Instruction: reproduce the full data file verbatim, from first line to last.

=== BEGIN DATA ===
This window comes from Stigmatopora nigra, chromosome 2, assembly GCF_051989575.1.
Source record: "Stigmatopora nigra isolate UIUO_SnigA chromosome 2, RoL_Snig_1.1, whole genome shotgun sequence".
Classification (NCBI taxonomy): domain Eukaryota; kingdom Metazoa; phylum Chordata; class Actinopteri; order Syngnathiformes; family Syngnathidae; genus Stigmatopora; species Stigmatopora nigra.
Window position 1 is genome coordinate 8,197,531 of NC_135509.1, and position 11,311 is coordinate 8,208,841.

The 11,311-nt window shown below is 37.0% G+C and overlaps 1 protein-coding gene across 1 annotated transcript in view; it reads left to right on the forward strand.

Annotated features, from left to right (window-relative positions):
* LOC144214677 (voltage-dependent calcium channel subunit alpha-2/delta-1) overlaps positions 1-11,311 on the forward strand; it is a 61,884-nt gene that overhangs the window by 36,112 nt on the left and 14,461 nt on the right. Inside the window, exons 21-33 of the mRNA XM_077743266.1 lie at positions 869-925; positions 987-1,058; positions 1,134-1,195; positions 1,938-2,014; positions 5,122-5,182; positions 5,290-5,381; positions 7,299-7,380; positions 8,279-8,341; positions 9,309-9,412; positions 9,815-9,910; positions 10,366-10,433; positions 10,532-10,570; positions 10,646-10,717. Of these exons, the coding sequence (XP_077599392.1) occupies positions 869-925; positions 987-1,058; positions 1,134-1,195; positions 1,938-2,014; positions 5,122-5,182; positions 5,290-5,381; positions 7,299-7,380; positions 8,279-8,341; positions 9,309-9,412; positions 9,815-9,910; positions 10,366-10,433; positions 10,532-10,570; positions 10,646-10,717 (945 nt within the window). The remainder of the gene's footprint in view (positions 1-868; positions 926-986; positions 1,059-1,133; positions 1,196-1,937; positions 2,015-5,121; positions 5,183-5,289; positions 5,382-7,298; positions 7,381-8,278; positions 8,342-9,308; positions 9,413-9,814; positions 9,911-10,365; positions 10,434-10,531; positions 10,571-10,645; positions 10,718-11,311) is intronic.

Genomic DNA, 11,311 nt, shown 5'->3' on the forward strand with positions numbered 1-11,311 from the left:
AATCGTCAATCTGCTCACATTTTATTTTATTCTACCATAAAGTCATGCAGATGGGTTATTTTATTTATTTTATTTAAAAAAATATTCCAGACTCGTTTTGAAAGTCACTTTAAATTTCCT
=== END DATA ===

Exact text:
This window comes from Stigmatopora nigra, chromosome 2, assembly GCF_051989575.1.
Source record: "Stigmatopora nigra isolate UIUO_SnigA chromosome 2, RoL_Snig_1.1, whole genome shotgun sequence".
Classification (NCBI taxonomy): domain Eukaryota; kingdom Metazoa; phylum Chordata; class Actinopteri; order Syngnathiformes; family Syngnathidae; genus Stigmatopora; species Stigmatopora nigra.
Window position 1 is genome coordinate 8,197,531 of NC_135509.1, and position 11,311 is coordinate 8,208,841.

The 11,311-nt window shown below is 37.0% G+C and overlaps 1 protein-coding gene across 1 annotated transcript in view; it reads left to right on the forward strand.

Annotated features, from left to right (window-relative positions):
* LOC144214677 (voltage-dependent calcium channel subunit alpha-2/delta-1) overlaps positions 1-11,311 on the forward strand; it is a 61,884-nt gene that overhangs the window by 36,112 nt on the left and 14,461 nt on the right. Inside the window, exons 21-33 of the mRNA XM_077743266.1 lie at positions 869-925; positions 987-1,058; positions 1,134-1,195; positions 1,938-2,014; positions 5,122-5,182; positions 5,290-5,381; positions 7,299-7,380; positions 8,279-8,341; positions 9,309-9,412; positions 9,815-9,910; positions 10,366-10,433; positions 10,532-10,570; positions 10,646-10,717. Of these exons, the coding sequence (XP_077599392.1) occupies positions 869-925; positions 987-1,058; positions 1,134-1,195; positions 1,938-2,014; positions 5,122-5,182; positions 5,290-5,381; positions 7,299-7,380; positions 8,279-8,341; positions 9,309-9,412; positions 9,815-9,910; positions 10,366-10,433; positions 10,532-10,570; positions 10,646-10,717 (945 nt within the window). The remainder of the gene's footprint in view (positions 1-868; positions 926-986; positions 1,059-1,133; positions 1,196-1,937; positions 2,015-5,121; positions 5,183-5,289; positions 5,382-7,298; positions 7,381-8,278; positions 8,342-9,308; positions 9,413-9,814; positions 9,911-10,365; positions 10,434-10,531; positions 10,571-10,645; positions 10,718-11,311) is intronic.

Genomic DNA, 11,311 nt, shown 5'->3' on the forward strand with positions numbered 1-11,311 from the left:
AATCGTCAATCTGCTCACATTTTATTTTATTCTACCATAAAGTCATGCAGATGGGTTATTTTATTTATTTTATTTAAAAAAATATTCCAGACTCGTTTTGAAAGTCACTTTAAATTTCCT